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14: Mechanisms of Catalysis – Serine proteases, Enzyme modification, Ribozymes

. external link: Chymotrypsin - hydrolyzes peptide bonds on the carboxyl side of aromatic amino acid residues.

B. Mechanism, external link: Chymotrypsin mechanism handout

  1. Catalytic triad forms a charge transfer system to facilitate catalysis
  2. Tetrahedryl intermediate stabilized by enzyme structure, including oxyanion hole
  3. Covalent acyl-enzyme intermediate is relatively stable
  4. Entry of water allows formation of second tetrahedryl intermediate that is similarly stabilized by enzyme
  5. Resolution of second tetrahedryl intermediate restores enzyme and produces second hydrolysis product
  6. Reaction accelerated by approximately a factor of 1010

II. Cofactors - non amino acid compounds that aid catalysis

A. Prosthetic groups - tightly bound to enzyme, e. g. heme and other tetrapyrrols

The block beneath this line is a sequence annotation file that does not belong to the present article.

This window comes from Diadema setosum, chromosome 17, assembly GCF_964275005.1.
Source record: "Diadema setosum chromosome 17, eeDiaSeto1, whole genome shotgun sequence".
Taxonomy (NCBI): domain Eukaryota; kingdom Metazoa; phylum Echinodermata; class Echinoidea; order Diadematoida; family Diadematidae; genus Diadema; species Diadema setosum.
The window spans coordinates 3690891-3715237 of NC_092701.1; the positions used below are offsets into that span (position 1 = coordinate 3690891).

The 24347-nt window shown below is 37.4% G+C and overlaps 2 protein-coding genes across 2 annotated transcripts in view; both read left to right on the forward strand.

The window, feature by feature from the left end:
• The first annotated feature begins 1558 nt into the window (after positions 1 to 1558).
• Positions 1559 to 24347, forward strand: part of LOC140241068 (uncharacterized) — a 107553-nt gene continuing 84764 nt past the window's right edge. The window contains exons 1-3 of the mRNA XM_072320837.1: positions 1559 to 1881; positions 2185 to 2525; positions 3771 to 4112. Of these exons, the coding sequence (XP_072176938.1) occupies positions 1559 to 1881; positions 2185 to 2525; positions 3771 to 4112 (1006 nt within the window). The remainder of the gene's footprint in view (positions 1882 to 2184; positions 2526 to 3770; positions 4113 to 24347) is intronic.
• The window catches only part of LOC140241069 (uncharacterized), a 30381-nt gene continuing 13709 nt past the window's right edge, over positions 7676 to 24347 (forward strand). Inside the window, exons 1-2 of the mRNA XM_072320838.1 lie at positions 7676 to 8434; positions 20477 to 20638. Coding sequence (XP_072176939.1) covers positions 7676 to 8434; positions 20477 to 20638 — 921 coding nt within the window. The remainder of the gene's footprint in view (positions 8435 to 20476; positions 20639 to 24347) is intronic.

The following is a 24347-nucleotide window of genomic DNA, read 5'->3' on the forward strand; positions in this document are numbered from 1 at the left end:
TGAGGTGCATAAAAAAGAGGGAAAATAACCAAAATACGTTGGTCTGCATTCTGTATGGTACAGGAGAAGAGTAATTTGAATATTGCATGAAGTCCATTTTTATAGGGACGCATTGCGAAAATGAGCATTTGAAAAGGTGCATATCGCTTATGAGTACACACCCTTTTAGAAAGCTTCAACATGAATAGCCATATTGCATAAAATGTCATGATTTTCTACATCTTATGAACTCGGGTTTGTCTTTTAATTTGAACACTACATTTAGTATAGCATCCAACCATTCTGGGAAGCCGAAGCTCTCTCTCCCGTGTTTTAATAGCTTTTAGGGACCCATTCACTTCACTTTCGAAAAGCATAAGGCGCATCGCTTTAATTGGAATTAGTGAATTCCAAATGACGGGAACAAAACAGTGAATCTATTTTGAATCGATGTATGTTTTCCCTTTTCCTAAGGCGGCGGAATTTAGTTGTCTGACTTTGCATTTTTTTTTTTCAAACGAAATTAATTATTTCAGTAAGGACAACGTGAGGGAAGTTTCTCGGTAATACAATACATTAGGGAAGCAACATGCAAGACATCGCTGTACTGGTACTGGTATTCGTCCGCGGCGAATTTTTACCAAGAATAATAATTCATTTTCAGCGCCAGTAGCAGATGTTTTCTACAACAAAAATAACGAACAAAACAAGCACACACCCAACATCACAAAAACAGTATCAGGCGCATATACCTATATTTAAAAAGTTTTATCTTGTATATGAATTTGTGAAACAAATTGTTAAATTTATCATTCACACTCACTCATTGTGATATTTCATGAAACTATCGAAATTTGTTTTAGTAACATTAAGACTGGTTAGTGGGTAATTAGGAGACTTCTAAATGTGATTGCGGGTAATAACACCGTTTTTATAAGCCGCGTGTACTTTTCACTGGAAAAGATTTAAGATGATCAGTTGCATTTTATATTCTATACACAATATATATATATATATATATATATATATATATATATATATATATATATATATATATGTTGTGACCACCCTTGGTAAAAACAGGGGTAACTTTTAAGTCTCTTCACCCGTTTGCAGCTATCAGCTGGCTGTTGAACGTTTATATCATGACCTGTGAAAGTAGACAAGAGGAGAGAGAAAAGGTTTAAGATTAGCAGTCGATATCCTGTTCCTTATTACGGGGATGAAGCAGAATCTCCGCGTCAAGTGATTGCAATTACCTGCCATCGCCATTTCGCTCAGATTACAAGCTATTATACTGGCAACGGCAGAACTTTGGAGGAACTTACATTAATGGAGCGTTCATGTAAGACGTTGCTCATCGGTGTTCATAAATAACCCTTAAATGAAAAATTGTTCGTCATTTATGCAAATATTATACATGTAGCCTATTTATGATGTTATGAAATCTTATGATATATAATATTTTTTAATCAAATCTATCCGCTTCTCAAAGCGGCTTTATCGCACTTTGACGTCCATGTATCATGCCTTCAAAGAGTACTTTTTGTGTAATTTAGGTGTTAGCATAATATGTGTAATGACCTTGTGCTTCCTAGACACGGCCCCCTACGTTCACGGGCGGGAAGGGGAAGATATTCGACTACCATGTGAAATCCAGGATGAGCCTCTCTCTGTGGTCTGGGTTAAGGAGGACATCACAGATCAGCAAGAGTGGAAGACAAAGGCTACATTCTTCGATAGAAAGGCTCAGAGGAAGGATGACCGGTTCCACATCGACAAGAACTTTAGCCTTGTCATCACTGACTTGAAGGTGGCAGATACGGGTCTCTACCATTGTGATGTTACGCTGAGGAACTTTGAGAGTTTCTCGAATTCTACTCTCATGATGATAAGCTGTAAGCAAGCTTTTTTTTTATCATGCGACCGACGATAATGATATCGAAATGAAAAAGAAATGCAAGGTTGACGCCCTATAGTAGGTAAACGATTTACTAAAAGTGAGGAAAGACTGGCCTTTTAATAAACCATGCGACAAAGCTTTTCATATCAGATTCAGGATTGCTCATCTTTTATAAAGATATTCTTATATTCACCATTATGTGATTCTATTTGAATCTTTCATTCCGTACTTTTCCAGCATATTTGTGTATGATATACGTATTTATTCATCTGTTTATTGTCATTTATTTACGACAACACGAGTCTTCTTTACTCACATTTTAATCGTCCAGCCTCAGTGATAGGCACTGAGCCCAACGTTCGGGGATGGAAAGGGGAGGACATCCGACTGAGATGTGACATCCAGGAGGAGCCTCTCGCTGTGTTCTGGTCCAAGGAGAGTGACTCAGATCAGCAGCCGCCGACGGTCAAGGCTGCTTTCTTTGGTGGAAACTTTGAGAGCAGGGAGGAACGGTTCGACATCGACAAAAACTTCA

B. Coenzymes - like prosthetic groups, but not tightly bound so they transiently associate with enzymes, e. g. coenzyme A, FAD, NAD, NADP

Most Vitamins are precursors to coenzymes. Animals cannot make them and they must be obtained from plants or microbes in animal food.

C. Metal ions: like the iron in heme.

Enzymes have been found that require: Fe, Cu, Zn, Mn, Mg, Co, Ni, Mo, V, Se. This is the reason for organisms requiring trace minerals in their diets. They must have these ions for specific enzymes to function.

III. Ribozymes- catalytic RNA

  1. Ribonuclease P - a ribonucleoprotein ribonuclease where the RNA component is catalytic
  2. Self-splicing ribosomal RNA - an RNA that can both cleave and ligate RNA (acting on itself)
  3. The ribosome is a ribozyme - peptidyl transferase (linking amino acids) occurs in a region of the ribosome where there is only ribosomal RNA
  4. Hypotheses for the early life - the "RNA world"

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